After the introduction and expected enthusiasm, I will group the children into pairs so that they will be able to read the The Mitten articles published by the Michigan History Magazine: The Three Fires and the Huron Indians along with the Native American Facts for Kids on the Menominee tribe. I will hand out the information packet bound into a chapter book with sections for each tribe while they are reading. In these books, I will have maps for the children to locate each of the tribes as well as a writing activity about the cultural aspects and beliefs of each tribe. They are to include some of the daily activities for settlers with this and then draw a picture to illustrate these concepts. Each student will have a book of their own. After they have collaborated with each other in their groups I will lead a discussion about what they had found, asking each group to give some input. I will use a dry erase board to form a chart as a graphic organizer for each tribe as a way to begin comparing and contrasting their activities and beliefs. When the children have a good understanding of the lives of the settlers, I will explain to them that it is time for them to make their own concept map. I will choose two groups of two students to work together as they will now be able to use the Kidspiration program to create their very own concept map comparing the tribes. By pairing two groups of two I am hoping to generate additional discussion and ideas. Each tribe will have its own part and both pictures and words will be used to describe the beliefs, culture, and daily activities of all. Upon completion, and I fully expect this will take a couple of one hour sessions to complete, the students will share their concept maps with the class, explaining why they have chosen as they did. After all have presented, I will again ask the students about the Three Fires, only this time I expect a completely different educated response.


Accommodations/Adaptations
I am fully aware that some students may need additional assistance and if so, I am prepared to offer that. I will walk around continually to make sure that the students understand what is expected of them. I will help those children who need assistance reading the articles and completing their books. As a class, we will learn and become familiar with the Kidspiration program together and gradually they will be able to work with their groups to complete it themselves. If they have additional trouble, I will help them. I also understand that I may need to allow for additional time to complete this assignment, but feel it will be worth it.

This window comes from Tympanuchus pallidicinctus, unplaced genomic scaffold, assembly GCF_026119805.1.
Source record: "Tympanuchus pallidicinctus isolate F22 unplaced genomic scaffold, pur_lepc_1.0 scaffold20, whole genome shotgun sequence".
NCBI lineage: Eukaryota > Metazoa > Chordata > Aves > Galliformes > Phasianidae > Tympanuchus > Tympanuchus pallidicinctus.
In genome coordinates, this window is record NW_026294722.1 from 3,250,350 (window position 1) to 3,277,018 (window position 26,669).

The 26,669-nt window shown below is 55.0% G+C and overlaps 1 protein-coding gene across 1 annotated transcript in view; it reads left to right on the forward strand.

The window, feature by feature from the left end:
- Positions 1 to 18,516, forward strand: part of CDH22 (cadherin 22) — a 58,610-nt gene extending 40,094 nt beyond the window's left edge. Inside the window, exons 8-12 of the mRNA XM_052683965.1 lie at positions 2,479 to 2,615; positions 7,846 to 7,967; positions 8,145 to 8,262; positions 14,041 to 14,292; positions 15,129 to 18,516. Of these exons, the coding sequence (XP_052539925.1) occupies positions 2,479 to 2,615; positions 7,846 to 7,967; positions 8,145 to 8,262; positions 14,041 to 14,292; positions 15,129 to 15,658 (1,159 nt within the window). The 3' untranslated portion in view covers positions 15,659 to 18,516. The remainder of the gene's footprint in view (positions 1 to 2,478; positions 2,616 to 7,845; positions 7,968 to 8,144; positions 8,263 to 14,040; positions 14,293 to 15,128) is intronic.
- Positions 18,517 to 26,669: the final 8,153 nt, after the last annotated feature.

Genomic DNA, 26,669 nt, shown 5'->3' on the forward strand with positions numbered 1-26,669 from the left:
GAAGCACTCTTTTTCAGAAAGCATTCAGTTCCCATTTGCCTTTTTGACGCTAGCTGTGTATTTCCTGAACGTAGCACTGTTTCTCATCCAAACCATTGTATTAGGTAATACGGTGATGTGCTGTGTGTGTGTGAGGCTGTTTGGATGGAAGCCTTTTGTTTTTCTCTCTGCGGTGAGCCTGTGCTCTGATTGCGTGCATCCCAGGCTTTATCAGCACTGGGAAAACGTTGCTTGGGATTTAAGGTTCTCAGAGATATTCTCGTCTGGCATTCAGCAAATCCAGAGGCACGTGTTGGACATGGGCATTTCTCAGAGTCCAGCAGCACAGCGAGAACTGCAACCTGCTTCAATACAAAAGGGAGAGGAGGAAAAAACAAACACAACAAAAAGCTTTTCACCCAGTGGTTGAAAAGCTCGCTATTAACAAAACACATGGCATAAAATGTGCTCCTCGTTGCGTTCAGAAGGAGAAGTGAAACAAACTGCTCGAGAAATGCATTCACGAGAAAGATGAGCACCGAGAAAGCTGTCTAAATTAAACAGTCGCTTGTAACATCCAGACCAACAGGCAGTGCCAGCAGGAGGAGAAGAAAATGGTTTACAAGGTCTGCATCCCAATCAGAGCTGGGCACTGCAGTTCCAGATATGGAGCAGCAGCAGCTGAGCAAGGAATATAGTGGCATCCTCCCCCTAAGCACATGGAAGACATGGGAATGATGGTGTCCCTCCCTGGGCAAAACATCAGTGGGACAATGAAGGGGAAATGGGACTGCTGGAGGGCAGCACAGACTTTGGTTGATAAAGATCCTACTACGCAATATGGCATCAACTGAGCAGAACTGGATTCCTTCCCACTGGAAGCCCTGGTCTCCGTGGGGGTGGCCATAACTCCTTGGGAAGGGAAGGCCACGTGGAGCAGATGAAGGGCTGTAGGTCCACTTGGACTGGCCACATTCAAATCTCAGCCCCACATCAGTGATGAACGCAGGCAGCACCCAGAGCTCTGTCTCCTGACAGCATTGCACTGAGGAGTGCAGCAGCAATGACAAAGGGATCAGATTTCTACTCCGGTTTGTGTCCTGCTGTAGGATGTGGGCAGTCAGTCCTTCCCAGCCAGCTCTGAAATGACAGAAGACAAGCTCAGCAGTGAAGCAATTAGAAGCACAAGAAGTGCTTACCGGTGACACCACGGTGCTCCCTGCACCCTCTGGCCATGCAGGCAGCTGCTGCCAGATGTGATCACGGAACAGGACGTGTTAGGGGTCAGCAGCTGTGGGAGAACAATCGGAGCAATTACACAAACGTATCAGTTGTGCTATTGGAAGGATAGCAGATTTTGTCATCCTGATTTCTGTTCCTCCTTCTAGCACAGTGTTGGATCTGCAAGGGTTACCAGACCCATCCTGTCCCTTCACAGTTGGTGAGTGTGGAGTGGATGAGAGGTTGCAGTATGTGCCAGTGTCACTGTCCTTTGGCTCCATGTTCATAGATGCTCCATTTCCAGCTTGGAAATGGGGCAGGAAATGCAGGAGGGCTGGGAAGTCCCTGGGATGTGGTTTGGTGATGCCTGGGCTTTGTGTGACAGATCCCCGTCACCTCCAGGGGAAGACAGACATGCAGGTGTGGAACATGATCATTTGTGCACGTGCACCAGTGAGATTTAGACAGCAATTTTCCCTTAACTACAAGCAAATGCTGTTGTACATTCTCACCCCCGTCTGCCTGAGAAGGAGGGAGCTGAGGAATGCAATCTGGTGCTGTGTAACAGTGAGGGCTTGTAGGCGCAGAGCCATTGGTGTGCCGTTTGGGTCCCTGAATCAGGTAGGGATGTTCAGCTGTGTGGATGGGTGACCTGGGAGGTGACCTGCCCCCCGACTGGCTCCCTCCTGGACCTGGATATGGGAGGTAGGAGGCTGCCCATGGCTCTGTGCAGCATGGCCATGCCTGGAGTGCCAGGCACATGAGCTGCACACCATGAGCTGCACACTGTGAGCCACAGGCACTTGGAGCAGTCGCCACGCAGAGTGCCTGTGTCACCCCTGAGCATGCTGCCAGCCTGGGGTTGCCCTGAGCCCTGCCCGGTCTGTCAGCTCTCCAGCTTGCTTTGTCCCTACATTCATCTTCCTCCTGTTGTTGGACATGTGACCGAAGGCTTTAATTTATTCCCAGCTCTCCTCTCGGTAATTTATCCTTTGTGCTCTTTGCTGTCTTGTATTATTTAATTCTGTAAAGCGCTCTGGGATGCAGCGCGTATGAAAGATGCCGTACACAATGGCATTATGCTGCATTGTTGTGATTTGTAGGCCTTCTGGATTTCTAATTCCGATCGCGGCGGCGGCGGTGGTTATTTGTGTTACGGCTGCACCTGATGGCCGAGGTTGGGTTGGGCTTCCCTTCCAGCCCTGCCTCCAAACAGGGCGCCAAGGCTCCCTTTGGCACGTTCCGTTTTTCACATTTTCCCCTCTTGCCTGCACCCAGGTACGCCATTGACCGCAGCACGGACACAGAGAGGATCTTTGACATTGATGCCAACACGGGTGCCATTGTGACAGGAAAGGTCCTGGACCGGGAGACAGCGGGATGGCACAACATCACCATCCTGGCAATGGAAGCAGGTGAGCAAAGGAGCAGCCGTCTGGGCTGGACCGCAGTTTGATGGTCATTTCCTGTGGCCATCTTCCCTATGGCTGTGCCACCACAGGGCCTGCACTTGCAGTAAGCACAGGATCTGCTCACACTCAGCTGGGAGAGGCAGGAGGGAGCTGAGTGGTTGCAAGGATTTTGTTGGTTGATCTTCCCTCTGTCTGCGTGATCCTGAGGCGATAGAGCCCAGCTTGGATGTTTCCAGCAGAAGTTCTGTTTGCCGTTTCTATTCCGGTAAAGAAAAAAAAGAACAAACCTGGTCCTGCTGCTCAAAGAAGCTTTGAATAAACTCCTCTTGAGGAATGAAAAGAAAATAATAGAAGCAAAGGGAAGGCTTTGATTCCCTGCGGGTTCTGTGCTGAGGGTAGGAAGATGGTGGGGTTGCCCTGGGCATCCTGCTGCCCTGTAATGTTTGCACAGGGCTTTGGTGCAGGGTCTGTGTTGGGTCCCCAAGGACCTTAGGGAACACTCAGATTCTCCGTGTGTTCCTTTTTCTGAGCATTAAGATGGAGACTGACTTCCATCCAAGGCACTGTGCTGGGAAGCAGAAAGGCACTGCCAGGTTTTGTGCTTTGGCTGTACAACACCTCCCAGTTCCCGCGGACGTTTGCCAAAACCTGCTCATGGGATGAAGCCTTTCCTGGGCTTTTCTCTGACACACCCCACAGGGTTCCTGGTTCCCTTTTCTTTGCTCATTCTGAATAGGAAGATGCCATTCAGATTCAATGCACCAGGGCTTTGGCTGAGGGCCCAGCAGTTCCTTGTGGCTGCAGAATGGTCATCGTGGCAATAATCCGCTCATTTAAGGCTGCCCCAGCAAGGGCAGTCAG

Assessment/Evaluation
I will assess the students at the middle of the assignment with their completion of their chapter books on Michigan Native American tribes. I will use a rubric to assess if they have provided in depth information and completed all parts of the book neatly; or given some information, although not in depth and completed the book, although not neatly; or not given sufficient information for understanding and not completing the book.
I will assess the students at the end of the assignment with their completion of their concept map using the Kidspiration program. I will again use a rubric to assess if they have appropriately identified the culture, beliefs and daily activities of each tribe using both words and pictures; or they have identified certain aspects of culture, beliefs and daily activities of the tribes, although not completely and have used either words or pictures; or they have not identified the culture, beliefs, and daily activities of the tribes and not used both words and pictures.
I will be able to determine if students met the benchmarks by studying their concept maps and chapter books to see if they have understood the information that was needed.

Closure
The students will be able to take their chapter books home with them and I will ask them to share them with their families and in that way, they will be able to reflect on what they have learned.
This lesson will impact my future curriculum decisions because I would like to try to use the Kidspiration program to a greater extent.

Teacher Reflection